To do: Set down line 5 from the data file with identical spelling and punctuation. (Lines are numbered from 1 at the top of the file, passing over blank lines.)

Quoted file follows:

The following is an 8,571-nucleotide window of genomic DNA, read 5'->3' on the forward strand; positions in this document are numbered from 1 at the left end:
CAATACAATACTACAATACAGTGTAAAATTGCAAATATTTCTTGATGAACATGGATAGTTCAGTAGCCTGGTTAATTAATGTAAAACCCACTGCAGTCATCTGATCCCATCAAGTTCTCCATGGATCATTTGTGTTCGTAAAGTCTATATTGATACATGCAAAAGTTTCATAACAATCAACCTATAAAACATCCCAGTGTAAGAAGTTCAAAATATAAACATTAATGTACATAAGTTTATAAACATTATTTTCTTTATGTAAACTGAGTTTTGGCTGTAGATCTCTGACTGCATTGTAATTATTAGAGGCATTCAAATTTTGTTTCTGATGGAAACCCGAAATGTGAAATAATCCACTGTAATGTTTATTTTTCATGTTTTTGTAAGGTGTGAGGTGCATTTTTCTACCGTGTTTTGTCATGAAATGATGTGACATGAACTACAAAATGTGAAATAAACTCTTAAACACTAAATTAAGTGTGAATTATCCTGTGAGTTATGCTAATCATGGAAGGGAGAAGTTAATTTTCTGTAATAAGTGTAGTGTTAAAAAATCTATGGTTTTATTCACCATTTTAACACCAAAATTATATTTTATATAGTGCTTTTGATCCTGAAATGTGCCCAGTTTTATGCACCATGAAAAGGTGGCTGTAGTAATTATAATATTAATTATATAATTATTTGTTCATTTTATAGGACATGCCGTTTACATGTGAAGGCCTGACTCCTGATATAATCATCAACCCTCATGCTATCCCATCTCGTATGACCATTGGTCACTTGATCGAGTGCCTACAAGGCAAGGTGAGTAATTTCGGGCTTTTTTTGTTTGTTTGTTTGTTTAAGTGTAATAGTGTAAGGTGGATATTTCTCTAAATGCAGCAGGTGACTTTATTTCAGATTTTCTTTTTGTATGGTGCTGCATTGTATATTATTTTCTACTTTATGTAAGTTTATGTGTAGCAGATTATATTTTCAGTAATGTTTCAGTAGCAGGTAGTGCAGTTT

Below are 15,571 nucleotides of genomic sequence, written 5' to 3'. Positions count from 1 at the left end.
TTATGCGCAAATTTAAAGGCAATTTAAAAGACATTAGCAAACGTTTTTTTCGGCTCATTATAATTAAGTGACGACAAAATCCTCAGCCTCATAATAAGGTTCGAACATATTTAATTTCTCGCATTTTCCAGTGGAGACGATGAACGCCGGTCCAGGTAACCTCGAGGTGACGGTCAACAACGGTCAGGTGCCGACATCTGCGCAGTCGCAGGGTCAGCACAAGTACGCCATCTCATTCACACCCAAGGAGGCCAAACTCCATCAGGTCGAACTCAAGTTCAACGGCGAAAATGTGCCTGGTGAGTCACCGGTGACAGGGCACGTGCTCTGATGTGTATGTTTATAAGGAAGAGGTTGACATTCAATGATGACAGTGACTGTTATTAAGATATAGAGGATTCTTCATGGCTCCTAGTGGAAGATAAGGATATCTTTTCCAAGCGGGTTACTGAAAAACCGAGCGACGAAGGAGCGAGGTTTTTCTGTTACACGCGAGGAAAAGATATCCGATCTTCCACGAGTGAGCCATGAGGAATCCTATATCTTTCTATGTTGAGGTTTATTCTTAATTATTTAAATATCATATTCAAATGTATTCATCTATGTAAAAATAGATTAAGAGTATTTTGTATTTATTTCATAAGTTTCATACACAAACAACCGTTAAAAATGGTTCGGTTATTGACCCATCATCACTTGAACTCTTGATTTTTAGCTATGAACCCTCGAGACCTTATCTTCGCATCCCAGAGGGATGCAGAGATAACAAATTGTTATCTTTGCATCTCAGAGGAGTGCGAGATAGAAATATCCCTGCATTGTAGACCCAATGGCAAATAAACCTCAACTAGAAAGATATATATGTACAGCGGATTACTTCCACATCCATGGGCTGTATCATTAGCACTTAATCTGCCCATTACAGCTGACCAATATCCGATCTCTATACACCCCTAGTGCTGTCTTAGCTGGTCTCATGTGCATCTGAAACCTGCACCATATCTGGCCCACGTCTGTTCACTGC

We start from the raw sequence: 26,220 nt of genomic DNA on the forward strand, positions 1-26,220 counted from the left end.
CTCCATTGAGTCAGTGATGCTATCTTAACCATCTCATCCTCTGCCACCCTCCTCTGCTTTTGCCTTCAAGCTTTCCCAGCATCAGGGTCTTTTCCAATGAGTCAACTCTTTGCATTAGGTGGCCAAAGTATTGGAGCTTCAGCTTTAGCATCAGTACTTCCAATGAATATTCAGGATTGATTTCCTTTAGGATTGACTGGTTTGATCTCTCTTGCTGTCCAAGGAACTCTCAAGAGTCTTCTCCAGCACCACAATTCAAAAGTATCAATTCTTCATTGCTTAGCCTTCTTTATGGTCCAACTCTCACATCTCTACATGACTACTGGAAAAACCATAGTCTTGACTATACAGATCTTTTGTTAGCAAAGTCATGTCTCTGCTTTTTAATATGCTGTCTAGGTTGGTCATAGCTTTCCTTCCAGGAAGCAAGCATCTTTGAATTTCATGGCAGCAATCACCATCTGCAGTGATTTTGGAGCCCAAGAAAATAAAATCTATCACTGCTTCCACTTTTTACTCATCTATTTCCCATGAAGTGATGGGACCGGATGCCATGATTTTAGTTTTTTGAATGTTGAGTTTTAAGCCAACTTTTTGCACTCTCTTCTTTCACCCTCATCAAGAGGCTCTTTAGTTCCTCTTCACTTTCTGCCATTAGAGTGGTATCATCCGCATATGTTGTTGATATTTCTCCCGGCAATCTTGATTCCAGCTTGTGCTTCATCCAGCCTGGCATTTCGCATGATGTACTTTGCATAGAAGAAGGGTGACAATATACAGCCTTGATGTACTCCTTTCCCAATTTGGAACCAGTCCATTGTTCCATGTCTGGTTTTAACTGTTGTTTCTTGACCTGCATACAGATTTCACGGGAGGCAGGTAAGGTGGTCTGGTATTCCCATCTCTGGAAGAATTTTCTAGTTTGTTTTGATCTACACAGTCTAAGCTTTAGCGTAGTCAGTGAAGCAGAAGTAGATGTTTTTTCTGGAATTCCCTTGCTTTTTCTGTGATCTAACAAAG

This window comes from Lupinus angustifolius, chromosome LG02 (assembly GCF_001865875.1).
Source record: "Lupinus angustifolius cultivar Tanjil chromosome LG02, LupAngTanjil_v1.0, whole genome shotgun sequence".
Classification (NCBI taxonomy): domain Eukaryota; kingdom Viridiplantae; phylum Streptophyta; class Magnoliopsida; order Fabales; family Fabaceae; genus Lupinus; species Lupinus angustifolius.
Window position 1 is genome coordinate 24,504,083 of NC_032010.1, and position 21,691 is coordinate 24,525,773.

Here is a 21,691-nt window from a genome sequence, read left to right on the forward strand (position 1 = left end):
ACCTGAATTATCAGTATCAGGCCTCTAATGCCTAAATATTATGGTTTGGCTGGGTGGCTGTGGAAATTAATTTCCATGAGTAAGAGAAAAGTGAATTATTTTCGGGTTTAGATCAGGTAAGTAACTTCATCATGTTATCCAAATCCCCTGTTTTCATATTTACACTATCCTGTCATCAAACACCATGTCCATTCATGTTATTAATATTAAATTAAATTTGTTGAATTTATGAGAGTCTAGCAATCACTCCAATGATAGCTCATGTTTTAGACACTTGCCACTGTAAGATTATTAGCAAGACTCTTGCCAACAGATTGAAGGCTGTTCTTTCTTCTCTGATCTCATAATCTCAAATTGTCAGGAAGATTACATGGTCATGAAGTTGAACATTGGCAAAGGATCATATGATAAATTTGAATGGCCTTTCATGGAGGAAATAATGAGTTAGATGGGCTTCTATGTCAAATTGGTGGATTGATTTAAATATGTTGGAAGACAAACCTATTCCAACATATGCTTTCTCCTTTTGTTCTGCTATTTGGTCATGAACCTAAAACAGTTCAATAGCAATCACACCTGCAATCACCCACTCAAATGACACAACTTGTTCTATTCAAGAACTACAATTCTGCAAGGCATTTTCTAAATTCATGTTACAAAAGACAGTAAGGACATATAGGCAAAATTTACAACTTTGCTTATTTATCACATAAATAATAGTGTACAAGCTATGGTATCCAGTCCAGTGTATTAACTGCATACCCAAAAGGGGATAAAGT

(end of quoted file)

We start from the raw sequence: 26,220 nt of genomic DNA on the forward strand, positions 1-26,220 counted from the left end.